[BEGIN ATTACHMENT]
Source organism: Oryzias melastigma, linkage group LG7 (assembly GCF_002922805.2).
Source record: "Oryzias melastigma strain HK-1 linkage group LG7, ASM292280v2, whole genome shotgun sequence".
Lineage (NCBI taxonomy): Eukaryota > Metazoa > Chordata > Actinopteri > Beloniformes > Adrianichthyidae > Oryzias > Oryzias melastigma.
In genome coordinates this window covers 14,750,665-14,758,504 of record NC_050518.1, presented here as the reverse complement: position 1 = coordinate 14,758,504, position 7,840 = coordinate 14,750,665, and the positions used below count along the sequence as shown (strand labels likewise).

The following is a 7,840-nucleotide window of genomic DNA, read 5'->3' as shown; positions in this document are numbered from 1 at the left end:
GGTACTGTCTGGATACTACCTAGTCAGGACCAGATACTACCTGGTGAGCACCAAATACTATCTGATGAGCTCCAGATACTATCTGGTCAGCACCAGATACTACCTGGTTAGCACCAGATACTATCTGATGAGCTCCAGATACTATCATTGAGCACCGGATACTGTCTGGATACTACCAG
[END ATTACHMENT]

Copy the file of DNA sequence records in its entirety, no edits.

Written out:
Source organism: Oryzias melastigma, linkage group LG7 (assembly GCF_002922805.2).
Source record: "Oryzias melastigma strain HK-1 linkage group LG7, ASM292280v2, whole genome shotgun sequence".
Lineage (NCBI taxonomy): Eukaryota > Metazoa > Chordata > Actinopteri > Beloniformes > Adrianichthyidae > Oryzias > Oryzias melastigma.
In genome coordinates this window covers 14,750,665-14,758,504 of record NC_050518.1, presented here as the reverse complement: position 1 = coordinate 14,758,504, position 7,840 = coordinate 14,750,665, and the positions used below count along the sequence as shown (strand labels likewise).

The following is a 7,840-nucleotide window of genomic DNA, read 5'->3' as shown; positions in this document are numbered from 1 at the left end:
GGTACTGTCTGGATACTACCTAGTCAGGACCAGATACTACCTGGTGAGCACCAAATACTATCTGATGAGCTCCAGATACTATCTGGTCAGCACCAGATACTACCTGGTTAGCACCAGATACTATCTGATGAGCTCCAGATACTATCATTGAGCACCGGATACTGTCTGGATACTACCAG